In November, Polymax sponsored the PhD student research showcase at the School of Engineering and Materials Science at the Queen Mary University of London. Our Head of Marketing, Julia Strudwick, spent the day at the Industrial Liaison Forum, meeting the students before presenting the award to three winners. It was a fantastic opportunity to learn about the current research projects in development across the faculty with almost 80 students participating in the poster competition. The students exhibited their work in the prestigious ‘Octagon’ hall which is used for a variety of events and graduation ceremonies. The winners were selected by a panel of judges made up with academics from the Materials Engineering, Bioengineering and Aerospace Engineering divisions.
The winners of the SEMS Industrial Liaison Forum 2019 are as follows:
1st Prize: Valeriya Kudryavtseva for a poster on "Fabrication Biocompatible Coating Enabling Drug-Eluting on Demand" supervised by Professor Gleb Sukhorukov.
2nd Prize: Megan McFie for a poster on "High throughput confocal screen of 1,728 FDA approved compounds to uncover novel regulators of chondrocyte primary cilia expression" supervised by Professor Martin Knight.
3rd Prize: Hudair Samad for a poster on "Mechanical phenotyping of human prostate cancer cells using flow cytometry" supervised by Professor Yi Sui.
Nano-Scale Water Soluble Drug Delivery Systems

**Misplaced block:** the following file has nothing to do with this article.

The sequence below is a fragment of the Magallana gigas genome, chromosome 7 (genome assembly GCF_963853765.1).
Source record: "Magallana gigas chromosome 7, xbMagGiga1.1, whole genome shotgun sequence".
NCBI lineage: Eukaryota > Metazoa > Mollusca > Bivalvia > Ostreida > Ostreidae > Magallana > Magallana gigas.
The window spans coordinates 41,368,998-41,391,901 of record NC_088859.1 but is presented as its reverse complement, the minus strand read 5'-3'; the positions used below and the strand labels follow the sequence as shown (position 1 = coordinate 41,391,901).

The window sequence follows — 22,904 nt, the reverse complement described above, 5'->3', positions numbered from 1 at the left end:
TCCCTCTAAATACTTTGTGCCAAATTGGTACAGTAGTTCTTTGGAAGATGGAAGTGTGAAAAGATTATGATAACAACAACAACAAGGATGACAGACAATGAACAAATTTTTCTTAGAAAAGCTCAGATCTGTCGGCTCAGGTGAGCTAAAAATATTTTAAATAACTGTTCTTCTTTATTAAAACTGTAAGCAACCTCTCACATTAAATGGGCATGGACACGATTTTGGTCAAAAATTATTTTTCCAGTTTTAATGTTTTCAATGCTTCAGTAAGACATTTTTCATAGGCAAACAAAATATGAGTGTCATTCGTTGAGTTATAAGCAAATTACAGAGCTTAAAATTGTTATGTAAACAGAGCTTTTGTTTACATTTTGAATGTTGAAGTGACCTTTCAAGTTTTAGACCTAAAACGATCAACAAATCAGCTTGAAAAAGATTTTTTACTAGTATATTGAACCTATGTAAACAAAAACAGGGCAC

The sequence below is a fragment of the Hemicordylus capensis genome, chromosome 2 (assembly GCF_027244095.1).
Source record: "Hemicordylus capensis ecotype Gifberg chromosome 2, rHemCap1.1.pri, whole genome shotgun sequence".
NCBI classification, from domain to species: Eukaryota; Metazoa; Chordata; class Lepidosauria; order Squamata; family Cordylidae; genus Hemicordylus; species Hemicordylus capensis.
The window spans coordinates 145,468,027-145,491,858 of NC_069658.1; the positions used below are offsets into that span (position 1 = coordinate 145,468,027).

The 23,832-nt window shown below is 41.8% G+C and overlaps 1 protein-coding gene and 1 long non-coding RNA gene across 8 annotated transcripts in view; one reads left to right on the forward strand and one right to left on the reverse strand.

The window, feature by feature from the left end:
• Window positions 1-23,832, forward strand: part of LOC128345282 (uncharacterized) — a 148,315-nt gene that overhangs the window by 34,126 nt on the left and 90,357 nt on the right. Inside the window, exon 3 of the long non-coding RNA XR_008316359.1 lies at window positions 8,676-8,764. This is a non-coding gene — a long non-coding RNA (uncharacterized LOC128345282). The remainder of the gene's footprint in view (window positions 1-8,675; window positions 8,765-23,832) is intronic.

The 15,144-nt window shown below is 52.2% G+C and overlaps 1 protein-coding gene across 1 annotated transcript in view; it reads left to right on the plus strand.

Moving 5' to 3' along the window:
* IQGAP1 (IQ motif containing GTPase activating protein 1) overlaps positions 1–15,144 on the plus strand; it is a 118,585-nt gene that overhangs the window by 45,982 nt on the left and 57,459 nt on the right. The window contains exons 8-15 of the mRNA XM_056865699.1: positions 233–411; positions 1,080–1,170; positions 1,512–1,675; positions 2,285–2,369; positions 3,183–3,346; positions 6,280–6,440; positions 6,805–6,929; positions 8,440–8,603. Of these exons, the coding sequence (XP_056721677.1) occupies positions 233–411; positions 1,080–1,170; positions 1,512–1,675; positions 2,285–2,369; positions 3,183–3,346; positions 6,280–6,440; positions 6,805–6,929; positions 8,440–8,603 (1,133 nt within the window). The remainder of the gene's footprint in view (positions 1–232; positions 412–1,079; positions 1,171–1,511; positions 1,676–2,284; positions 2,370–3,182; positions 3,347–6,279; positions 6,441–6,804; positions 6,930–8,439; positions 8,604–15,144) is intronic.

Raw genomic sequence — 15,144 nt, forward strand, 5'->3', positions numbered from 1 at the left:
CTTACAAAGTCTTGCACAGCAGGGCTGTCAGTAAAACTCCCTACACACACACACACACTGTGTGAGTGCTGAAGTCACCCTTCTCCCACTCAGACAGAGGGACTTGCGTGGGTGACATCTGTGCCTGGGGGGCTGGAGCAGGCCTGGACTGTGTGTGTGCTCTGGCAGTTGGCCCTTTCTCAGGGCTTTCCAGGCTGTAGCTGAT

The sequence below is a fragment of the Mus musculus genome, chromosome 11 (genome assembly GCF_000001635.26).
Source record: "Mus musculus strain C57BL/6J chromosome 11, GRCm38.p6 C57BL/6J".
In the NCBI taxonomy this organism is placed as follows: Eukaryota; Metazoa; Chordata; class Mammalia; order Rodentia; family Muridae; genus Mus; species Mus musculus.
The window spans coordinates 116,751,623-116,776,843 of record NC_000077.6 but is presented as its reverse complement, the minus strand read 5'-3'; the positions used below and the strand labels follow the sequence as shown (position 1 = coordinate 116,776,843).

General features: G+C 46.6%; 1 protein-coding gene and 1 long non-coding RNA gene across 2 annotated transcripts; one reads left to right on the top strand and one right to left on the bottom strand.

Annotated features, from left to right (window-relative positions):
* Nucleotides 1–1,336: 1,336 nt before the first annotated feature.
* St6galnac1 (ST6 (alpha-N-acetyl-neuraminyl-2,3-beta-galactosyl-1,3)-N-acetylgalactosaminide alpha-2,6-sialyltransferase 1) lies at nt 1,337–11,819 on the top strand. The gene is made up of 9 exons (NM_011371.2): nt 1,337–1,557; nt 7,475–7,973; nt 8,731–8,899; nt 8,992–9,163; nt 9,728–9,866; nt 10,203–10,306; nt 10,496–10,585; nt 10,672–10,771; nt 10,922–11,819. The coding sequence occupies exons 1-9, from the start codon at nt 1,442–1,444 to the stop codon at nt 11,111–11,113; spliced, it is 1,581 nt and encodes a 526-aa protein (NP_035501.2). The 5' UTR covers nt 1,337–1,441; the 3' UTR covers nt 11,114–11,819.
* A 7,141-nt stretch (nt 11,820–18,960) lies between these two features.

Valeriya Kudryavtseva has a Master of Science from the Tomsk Polytechnic University in Russia and is currently enrolled in the PhD studentship, "Fabrication Biocompatible Coating enabling Drug-Eluting on Demand". The project is part of a collaboration between seven universities and eight SMEs across Europe. With a primary focus of developing drug delivery systems for personalised drug therapy and regenerative medicine.
This is not the first time Valeriya has worked with release-on-demand drug delivery systems. In 2017, the scientist was part of a research team which discovered a hydrophobic polymer coating which enabled the encapsulation of water-soluble substances. The study developed two-micron sized capsules embedded with nanoscale magnets which allowed the drug to be delivered to a targeted part of the body. It was thought the discovery could change the way we treat cancer and infectious diseases.
In the current project, Valeriya uses a biodegradable stamped film to encapsulate the drug in microchambers and low-frequency ultrasound to trigger the release of the drug. It focuses on one drug, in particular, a blood thinner called Heparin, which is used to treat a variety of heat-related illnesses. The research team went on to demonstrate applying the film to a cardiac stent, allowing a local delivery of Heparin. For more information about the project, you can find the published report in the European Polymer Journal.
Polymax would like to once again congratulate the winners and we look forward to collaborating with QMUL SEMS again in the future.